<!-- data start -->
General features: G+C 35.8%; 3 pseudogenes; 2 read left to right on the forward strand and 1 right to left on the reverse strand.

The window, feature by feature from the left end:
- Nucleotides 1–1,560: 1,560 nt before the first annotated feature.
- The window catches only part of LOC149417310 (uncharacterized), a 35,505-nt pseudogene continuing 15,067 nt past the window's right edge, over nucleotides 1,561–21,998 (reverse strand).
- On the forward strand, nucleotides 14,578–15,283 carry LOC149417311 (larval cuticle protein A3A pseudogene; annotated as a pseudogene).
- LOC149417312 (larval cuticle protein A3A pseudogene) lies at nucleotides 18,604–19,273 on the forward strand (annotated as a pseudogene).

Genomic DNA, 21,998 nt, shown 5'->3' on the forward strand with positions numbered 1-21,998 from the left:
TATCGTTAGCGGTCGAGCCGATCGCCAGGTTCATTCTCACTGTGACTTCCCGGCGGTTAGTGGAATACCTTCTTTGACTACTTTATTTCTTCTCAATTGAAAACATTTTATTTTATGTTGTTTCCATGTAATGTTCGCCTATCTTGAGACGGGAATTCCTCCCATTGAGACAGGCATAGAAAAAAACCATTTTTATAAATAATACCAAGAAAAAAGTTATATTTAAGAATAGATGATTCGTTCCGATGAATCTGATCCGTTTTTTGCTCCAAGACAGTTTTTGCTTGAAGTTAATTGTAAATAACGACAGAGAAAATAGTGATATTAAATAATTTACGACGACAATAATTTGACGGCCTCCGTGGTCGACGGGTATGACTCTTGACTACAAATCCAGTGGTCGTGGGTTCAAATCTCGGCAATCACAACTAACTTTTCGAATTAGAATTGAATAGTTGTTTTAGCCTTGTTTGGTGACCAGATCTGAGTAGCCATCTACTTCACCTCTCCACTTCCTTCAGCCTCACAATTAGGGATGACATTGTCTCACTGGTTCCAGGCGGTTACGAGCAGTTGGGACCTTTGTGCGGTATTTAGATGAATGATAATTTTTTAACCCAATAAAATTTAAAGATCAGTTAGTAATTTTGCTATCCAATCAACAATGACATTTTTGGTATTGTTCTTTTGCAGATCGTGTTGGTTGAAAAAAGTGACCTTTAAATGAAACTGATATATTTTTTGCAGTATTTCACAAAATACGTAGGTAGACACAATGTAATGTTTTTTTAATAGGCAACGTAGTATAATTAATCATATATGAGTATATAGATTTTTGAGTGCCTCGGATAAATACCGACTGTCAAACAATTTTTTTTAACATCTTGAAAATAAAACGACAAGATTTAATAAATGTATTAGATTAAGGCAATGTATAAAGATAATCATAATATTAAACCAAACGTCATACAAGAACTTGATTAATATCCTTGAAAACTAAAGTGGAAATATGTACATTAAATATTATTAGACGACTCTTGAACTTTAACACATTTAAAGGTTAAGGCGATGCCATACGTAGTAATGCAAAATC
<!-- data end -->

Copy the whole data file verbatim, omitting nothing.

General features: G+C 35.8%; 3 pseudogenes; 2 read left to right on the forward strand and 1 right to left on the reverse strand.

The window, feature by feature from the left end:
- Nucleotides 1–1,560: 1,560 nt before the first annotated feature.
- The window catches only part of LOC149417310 (uncharacterized), a 35,505-nt pseudogene continuing 15,067 nt past the window's right edge, over nucleotides 1,561–21,998 (reverse strand).
- On the forward strand, nucleotides 14,578–15,283 carry LOC149417311 (larval cuticle protein A3A pseudogene; annotated as a pseudogene).
- LOC149417312 (larval cuticle protein A3A pseudogene) lies at nucleotides 18,604–19,273 on the forward strand (annotated as a pseudogene).

Genomic DNA, 21,998 nt, shown 5'->3' on the forward strand with positions numbered 1-21,998 from the left:
TATCGTTAGCGGTCGAGCCGATCGCCAGGTTCATTCTCACTGTGACTTCCCGGCGGTTAGTGGAATACCTTCTTTGACTACTTTATTTCTTCTCAATTGAAAACATTTTATTTTATGTTGTTTCCATGTAATGTTCGCCTATCTTGAGACGGGAATTCCTCCCATTGAGACAGGCATAGAAAAAAACCATTTTTATAAATAATACCAAGAAAAAAGTTATATTTAAGAATAGATGATTCGTTCCGATGAATCTGATCCGTTTTTTGCTCCAAGACAGTTTTTGCTTGAAGTTAATTGTAAATAACGACAGAGAAAATAGTGATATTAAATAATTTACGACGACAATAATTTGACGGCCTCCGTGGTCGACGGGTATGACTCTTGACTACAAATCCAGTGGTCGTGGGTTCAAATCTCGGCAATCACAACTAACTTTTCGAATTAGAATTGAATAGTTGTTTTAGCCTTGTTTGGTGACCAGATCTGAGTAGCCATCTACTTCACCTCTCCACTTCCTTCAGCCTCACAATTAGGGATGACATTGTCTCACTGGTTCCAGGCGGTTACGAGCAGTTGGGACCTTTGTGCGGTATTTAGATGAATGATAATTTTTTAACCCAATAAAATTTAAAGATCAGTTAGTAATTTTGCTATCCAATCAACAATGACATTTTTGGTATTGTTCTTTTGCAGATCGTGTTGGTTGAAAAAAGTGACCTTTAAATGAAACTGATATATTTTTTGCAGTATTTCACAAAATACGTAGGTAGACACAATGTAATGTTTTTTTAATAGGCAACGTAGTATAATTAATCATATATGAGTATATAGATTTTTGAGTGCCTCGGATAAATACCGACTGTCAAACAATTTTTTTTAACATCTTGAAAATAAAACGACAAGATTTAATAAATGTATTAGATTAAGGCAATGTATAAAGATAATCATAATATTAAACCAAACGTCATACAAGAACTTGATTAATATCCTTGAAAACTAAAGTGGAAATATGTACATTAAATATTATTAGACGACTCTTGAACTTTAACACATTTAAAGGTTAAGGCGATGCCATACGTAGTAATGCAAAATC